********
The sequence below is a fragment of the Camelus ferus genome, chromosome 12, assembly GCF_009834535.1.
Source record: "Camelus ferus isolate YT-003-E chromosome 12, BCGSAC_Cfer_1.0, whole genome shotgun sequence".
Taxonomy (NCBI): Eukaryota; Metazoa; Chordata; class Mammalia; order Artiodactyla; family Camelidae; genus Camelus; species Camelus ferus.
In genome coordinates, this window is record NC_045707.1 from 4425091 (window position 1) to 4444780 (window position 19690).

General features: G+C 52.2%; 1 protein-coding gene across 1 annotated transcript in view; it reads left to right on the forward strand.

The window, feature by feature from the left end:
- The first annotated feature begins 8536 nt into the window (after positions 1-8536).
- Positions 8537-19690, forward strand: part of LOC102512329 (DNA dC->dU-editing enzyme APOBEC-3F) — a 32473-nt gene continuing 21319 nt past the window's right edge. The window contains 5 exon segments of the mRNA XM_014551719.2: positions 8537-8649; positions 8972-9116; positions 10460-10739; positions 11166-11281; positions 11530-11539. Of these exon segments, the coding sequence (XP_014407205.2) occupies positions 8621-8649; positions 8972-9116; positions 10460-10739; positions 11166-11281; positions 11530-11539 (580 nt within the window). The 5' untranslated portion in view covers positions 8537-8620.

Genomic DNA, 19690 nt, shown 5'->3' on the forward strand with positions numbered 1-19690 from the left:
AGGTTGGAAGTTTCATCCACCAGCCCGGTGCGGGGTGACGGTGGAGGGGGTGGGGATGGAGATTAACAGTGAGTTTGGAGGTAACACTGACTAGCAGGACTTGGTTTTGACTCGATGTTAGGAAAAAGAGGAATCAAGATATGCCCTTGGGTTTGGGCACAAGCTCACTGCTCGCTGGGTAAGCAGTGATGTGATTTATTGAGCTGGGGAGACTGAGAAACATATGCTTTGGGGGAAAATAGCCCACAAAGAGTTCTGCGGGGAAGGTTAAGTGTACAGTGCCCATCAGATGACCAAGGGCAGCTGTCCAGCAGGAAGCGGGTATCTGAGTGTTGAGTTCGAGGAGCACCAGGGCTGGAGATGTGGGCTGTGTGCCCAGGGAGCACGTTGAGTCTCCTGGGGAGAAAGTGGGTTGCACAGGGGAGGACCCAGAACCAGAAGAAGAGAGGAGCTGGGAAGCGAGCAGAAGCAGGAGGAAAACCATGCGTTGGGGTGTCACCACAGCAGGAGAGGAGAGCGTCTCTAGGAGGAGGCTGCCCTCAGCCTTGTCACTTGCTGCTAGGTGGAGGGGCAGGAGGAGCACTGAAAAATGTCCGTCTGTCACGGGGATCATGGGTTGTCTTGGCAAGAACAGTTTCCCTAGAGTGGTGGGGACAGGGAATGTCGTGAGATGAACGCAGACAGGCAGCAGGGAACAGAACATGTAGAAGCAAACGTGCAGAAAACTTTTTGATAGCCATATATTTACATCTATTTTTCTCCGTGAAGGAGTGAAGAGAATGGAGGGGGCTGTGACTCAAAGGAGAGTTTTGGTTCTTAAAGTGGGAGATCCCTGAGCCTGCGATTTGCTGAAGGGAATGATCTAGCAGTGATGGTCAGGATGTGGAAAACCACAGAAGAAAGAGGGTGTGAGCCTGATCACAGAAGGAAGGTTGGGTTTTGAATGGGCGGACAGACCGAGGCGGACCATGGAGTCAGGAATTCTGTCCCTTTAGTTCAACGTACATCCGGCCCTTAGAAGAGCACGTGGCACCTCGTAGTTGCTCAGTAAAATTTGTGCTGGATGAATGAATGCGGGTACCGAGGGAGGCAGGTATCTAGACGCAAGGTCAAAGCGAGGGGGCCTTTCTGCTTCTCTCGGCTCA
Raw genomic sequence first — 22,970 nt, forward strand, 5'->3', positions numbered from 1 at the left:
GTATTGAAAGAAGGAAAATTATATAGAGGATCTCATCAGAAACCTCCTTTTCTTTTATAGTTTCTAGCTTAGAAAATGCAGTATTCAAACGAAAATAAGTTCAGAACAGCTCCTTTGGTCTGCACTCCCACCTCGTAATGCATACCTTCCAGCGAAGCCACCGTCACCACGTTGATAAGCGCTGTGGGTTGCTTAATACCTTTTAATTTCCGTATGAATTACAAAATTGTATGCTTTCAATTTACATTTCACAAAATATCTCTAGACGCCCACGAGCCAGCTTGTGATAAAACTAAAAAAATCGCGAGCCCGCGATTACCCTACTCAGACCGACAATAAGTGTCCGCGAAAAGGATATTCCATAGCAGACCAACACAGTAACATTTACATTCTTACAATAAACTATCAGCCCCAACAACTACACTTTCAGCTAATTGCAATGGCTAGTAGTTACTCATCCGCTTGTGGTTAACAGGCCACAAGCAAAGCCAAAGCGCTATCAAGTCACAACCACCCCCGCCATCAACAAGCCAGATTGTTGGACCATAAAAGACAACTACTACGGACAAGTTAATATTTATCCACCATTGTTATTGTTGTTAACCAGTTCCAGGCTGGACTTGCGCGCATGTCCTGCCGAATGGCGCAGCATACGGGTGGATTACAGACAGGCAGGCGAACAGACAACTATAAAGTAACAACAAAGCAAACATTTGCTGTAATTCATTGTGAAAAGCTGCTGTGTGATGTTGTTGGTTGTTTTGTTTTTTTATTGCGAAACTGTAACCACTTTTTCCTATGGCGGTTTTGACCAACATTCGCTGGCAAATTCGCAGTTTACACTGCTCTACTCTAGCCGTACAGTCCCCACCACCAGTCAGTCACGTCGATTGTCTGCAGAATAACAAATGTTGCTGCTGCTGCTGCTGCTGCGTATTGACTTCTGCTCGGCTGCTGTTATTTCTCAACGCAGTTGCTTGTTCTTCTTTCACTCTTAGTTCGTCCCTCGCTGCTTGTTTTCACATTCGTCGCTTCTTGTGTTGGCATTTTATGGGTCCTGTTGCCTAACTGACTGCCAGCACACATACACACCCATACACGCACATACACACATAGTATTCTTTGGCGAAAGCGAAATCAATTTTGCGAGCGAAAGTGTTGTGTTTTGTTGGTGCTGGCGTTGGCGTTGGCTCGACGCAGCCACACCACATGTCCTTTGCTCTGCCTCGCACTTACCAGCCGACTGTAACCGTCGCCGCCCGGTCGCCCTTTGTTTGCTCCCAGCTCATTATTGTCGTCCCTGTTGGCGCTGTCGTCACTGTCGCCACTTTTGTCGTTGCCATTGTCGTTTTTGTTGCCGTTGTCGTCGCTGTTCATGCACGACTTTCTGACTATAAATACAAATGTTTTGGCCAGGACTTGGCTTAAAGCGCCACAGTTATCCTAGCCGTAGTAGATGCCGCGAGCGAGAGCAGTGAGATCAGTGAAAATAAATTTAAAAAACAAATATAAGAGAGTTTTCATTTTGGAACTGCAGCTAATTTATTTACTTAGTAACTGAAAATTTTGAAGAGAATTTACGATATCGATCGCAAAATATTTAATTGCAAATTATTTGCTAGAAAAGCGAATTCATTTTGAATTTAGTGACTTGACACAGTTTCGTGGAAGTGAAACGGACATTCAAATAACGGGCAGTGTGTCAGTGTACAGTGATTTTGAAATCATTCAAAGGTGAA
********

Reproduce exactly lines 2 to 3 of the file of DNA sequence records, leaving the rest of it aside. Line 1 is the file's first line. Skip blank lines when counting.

Source record: "Camelus ferus isolate YT-003-E chromosome 12, BCGSAC_Cfer_1.0, whole genome shotgun sequence".
Taxonomy (NCBI): Eukaryota; Metazoa; Chordata; class Mammalia; order Artiodactyla; family Camelidae; genus Camelus; species Camelus ferus.